Silver lining in disturbances: Fog dips 17-yr low

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Silver lining in disturbances: Fog dips 17-yr low

Monday, 11 February 2019 | Rajesh Kumar | New Delhi

Silver lining in disturbances: Fog dips 17-yr low

The occurrence of fog due to frequent western disturbances and high speed of winds in north India, including Delhi and NCR, has been lowest in the current winter compared to the last 17 years. The India Meteorological Department (IMD) said north India, including Delhi and NCR, witnessed severe fog only on January 18 when the visibility was reduced to 0 to 50 metres.

Fog is a seasonal feature that commences around November and goes on till February, impacting  road, air and rail traffic badly.  Generally,  10 to 15 days in January and 10 to 12 days in December are marked for moderate to severe fog every year.

 As per data, fog occurrence was only 19 days (95 hours) of total duration in 2017-18 as compared to 29 days (174 hours), 20 days (93 hours), 26 days (120 hours) for 2014-15, 2015-16 & 2016-17, respectively. In 2017, 11,090 people died of fog related road accidents while 9,317 people died in 2016.

In the normal circumstances, plains witness rainfall during winter which allows formation of ground frost and moisture. This year, snowfall and rain restricted to hills only.

Plains have received less rainfall which led to little moisture on the ground. Due to this weather conditions are clear and fog occurrence are less in north India during the ongoing winter season.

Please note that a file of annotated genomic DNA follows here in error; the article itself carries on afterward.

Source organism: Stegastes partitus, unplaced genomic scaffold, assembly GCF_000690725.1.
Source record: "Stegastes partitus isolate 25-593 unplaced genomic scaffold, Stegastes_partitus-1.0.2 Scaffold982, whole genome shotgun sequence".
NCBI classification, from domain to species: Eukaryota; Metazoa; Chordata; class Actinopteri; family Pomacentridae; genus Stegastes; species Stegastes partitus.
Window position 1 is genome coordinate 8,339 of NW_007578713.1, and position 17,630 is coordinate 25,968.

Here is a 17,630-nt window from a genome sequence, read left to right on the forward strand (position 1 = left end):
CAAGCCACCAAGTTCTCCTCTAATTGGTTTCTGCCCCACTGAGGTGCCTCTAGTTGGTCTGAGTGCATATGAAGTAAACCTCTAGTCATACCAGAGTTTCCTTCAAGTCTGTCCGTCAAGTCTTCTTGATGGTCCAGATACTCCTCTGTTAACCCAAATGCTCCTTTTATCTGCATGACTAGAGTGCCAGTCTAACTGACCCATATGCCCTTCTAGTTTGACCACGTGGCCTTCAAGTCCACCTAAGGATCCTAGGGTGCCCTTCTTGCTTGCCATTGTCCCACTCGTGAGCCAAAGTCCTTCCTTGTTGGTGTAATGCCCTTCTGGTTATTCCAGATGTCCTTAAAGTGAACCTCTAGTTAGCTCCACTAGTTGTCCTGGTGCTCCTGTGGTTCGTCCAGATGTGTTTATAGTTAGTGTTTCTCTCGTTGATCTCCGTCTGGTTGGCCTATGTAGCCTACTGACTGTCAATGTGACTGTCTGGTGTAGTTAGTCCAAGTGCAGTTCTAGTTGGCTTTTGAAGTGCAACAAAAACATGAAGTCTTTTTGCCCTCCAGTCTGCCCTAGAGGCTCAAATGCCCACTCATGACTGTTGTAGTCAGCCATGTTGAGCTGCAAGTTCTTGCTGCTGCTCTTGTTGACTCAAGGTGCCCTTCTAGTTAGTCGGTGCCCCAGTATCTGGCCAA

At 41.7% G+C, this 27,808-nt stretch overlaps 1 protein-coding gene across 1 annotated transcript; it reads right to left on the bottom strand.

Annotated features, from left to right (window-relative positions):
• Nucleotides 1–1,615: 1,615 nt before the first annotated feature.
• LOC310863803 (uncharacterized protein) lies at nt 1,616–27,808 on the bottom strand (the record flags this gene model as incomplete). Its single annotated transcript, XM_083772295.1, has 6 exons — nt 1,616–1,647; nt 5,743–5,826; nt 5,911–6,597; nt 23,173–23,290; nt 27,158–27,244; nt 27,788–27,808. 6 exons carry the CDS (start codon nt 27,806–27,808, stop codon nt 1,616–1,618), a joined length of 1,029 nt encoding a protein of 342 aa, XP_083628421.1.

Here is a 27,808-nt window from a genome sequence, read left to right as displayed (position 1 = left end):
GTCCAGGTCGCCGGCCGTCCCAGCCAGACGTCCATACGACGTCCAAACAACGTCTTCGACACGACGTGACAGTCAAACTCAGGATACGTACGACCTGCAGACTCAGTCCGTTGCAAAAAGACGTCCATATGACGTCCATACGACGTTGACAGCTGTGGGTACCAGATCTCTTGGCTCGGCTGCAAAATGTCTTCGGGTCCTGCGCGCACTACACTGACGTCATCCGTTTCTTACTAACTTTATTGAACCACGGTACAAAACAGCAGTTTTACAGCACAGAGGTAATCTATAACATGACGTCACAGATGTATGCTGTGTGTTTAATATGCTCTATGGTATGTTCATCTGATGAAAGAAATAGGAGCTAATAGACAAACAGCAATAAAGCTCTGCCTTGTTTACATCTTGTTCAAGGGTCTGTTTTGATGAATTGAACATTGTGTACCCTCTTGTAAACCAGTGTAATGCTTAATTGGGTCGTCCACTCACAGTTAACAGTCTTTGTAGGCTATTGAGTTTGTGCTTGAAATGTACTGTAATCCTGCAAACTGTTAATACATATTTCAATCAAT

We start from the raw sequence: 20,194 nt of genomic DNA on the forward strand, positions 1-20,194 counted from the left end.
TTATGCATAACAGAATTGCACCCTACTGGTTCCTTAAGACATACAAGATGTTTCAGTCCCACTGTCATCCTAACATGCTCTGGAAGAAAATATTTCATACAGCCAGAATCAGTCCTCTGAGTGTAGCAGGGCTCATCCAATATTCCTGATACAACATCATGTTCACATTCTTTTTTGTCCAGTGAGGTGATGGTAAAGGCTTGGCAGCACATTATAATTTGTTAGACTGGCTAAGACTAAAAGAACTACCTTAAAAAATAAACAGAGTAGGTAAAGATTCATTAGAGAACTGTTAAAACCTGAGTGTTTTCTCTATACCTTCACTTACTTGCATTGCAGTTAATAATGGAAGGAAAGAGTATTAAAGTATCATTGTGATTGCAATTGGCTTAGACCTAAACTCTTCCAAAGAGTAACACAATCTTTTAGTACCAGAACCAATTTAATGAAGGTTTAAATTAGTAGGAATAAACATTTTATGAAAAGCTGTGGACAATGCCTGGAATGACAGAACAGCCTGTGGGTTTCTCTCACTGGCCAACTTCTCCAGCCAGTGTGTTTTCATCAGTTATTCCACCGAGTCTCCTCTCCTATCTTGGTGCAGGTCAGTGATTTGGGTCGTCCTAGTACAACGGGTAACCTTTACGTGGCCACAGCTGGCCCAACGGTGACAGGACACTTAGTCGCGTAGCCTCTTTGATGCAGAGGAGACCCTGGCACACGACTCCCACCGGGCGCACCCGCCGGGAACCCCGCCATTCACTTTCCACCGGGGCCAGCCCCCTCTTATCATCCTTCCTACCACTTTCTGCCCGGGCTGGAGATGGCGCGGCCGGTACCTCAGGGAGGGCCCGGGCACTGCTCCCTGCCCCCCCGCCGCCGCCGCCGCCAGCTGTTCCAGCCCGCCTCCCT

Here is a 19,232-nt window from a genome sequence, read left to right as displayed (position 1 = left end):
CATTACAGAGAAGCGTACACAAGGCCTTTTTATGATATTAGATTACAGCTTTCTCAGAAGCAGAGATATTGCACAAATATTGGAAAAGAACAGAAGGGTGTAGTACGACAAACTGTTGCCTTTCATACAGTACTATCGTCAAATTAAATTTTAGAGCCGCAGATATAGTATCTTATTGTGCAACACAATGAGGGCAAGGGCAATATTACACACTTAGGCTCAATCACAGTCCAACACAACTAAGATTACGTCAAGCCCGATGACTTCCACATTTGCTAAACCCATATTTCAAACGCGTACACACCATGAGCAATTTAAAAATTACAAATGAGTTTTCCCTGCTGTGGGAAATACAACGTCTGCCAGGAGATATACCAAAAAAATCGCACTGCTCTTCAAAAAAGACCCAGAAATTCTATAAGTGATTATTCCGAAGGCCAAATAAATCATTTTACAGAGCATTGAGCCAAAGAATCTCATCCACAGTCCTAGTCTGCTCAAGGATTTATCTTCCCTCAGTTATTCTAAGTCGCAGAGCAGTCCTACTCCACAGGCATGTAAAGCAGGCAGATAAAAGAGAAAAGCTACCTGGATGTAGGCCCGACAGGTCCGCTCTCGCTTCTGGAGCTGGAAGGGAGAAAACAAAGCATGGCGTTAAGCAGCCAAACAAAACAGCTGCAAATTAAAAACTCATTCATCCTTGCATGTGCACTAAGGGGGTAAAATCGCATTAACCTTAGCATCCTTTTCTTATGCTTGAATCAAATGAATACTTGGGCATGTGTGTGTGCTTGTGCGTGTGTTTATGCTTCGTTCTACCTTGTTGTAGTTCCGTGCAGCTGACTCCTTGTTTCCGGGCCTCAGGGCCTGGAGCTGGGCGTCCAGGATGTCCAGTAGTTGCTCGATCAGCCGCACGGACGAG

“When passage of a western disturbance affects the plains on a large scale it causes widespread rain and thundershower activities. This is followed by dense to very dense fog formation,” the IMD said.

The Met Department said January witnessed seven western disturbances this year while December saw 6-7 western disturbances against the normal of 4-5 every year. February witnessed one western disturbance in the first week while the second one is expected on February 13 which will bring rainfall, hailstorm and thunderstorm in several parts especially north east and southern peninsula of the country.

“Forecasting of fog still remains a grey area. Weather models cannot predict fog directly and can only be done through objective and subjective methods,” said IMD officials.

“Dense fog in Delhi and north India (from December to January) is the most common feature of the winter which leads to massive delays and cancellation of flights and trains. The reason for fog in north India is entirely because of western disturbance affecting the hills of Jammu &  Kashmir which lead to a sudden reversal of winds from the normal dry and cool northwesterly to humid easterlies or southeasterlies which could cause widespread fog,” said a private weather broadcaster.

According to Skymet, the reason for fog formation in East India is primarily due to its proximity to water bodies (River Ganga) and slow wind speed.

“In the hilly areas of the Northeast, characteristics of fog are completely different from what they are in the plains of East India. The terrain of Northeast India is a mix of everything, from hills and valleys to mountains, which is conducive for trapping fog for longer durations. Northeast is well known for dense fog throughout the winter season due to persistent flow of moist air from River Brahmaputra. Lucknow, Allahabad in Uttar Pradesh, Patna in Bihar, Kolkata in the Indo Gangetic plains and Jorhat in Northeast India are some of the places that witness dense to very dense fog during winters,” the Skymet said.

Dry Central India is generally escapes the wrath of fog in the winter season. However, places closer to the sub-tropics (at around latitude 23?N) like Jabalpur, Indore and Nagpur do witness fog sometimes. Changing weather conditions in North India leads to rare occasions of fog in Central India.

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